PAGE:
From business and strategic perspectives, Joe Biden's recent visits to Vietnam and India will likely be seen as bolstering ties with countries that can help Washington to counter China’s growing might. But for rights advocates, Biden's travels are a huge disappointment, given his administration's vow to prioritise human rights when taking office in 2021. Human Rights Watch (HRW) says the government's Hindu majoritarian ideology is reflected in bias in the justice system, and authorities have intensified efforts to silence activists and journalists through politically motivated charges. Meanwhile, Vietnam is holding at least 159 political prisoners - people imprisoned for peacefully exercising basic civil and political rights - and at least 22 others were in detention pending eventual trial before a court controlled by the ruling Communist Party. In the first eight months of 2023 alone, HRW said, courts have sentenced at least fifteen people to long prison terms in violation of their rights to a fair trial. Reporters asked Biden in Vietnam if he was putting US strategic interests above rights and replied: ‘I’ve raised it (human rights) with every person I met with’.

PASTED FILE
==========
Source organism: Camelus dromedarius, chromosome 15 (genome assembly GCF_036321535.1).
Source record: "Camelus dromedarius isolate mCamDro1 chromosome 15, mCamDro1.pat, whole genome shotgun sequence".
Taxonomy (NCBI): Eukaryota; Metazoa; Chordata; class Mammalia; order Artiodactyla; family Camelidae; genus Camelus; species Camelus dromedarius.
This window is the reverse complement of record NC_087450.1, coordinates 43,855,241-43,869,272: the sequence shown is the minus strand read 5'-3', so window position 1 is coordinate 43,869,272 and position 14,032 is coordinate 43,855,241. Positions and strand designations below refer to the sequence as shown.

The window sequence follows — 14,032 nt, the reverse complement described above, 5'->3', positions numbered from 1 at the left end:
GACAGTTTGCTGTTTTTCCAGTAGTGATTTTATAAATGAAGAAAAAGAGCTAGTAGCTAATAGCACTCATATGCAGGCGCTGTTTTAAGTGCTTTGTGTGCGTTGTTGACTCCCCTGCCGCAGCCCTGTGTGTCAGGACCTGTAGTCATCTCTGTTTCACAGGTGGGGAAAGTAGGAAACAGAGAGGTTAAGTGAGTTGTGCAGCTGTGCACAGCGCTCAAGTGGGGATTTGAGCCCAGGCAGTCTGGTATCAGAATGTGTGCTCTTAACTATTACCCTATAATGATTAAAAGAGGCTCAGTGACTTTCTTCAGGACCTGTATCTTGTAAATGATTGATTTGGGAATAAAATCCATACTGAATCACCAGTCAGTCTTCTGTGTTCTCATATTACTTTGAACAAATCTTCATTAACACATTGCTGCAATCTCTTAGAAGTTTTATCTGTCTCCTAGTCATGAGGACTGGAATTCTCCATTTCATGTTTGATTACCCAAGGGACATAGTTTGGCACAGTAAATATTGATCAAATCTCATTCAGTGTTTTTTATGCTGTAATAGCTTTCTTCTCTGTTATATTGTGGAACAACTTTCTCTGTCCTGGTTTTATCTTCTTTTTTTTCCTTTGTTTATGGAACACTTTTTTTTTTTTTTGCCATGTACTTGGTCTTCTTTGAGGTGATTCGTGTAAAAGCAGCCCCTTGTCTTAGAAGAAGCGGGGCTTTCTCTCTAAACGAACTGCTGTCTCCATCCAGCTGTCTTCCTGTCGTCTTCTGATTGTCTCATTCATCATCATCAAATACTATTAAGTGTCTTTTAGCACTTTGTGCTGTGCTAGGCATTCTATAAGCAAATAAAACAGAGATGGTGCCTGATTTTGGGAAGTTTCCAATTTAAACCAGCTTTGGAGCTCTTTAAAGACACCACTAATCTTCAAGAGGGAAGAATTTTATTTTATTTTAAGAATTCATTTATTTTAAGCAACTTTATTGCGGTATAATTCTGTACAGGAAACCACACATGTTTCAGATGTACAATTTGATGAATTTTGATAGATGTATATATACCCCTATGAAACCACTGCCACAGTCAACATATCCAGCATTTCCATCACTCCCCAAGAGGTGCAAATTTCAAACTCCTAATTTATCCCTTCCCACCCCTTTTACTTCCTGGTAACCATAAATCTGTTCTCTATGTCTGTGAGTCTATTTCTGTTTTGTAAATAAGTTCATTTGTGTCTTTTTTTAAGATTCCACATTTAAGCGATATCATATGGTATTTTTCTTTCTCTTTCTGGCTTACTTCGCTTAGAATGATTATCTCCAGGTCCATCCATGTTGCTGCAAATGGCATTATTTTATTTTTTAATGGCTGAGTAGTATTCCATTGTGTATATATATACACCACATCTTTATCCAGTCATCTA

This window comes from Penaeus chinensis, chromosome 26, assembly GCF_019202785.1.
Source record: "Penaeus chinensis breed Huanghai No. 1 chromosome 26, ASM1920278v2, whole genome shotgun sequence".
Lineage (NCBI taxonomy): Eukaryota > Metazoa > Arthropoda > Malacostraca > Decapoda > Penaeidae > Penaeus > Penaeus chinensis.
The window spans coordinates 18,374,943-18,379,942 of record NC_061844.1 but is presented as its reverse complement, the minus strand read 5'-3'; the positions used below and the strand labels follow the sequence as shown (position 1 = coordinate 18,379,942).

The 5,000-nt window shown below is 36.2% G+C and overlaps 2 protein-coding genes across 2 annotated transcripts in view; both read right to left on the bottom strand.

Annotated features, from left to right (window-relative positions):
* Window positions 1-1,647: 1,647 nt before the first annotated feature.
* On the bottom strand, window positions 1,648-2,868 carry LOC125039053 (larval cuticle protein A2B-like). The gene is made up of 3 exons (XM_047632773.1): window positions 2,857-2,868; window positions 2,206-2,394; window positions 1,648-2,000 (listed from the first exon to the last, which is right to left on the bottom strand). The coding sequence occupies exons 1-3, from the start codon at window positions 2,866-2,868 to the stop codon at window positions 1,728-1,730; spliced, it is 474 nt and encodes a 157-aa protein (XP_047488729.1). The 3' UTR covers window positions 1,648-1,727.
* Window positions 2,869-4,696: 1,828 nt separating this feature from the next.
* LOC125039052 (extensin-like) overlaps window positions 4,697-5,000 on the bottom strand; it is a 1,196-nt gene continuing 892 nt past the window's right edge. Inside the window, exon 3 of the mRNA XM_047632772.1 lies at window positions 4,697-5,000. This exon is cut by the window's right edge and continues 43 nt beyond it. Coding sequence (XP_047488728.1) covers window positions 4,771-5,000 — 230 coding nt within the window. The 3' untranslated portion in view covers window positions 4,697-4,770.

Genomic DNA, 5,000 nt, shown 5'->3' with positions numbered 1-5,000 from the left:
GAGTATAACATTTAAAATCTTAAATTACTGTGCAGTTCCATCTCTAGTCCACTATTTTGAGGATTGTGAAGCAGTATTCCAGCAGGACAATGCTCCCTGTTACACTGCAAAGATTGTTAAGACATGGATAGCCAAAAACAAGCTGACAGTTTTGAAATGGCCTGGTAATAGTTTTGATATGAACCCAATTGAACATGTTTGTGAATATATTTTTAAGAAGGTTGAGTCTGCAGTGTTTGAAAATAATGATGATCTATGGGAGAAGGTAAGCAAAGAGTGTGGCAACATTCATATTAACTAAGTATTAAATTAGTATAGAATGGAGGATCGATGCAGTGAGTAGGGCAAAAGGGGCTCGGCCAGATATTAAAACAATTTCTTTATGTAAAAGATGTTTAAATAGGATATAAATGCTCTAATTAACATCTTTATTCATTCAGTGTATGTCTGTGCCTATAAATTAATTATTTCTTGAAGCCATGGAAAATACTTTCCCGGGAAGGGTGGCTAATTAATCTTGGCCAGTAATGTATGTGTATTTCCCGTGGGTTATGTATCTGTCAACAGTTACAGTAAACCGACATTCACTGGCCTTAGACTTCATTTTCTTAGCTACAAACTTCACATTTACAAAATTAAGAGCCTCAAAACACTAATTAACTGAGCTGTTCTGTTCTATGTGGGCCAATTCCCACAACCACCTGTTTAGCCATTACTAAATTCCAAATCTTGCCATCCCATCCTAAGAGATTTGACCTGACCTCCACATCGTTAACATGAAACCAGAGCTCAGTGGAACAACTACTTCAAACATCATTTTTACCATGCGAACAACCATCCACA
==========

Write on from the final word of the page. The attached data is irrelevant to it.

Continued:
But HRW said talking in private was not enough.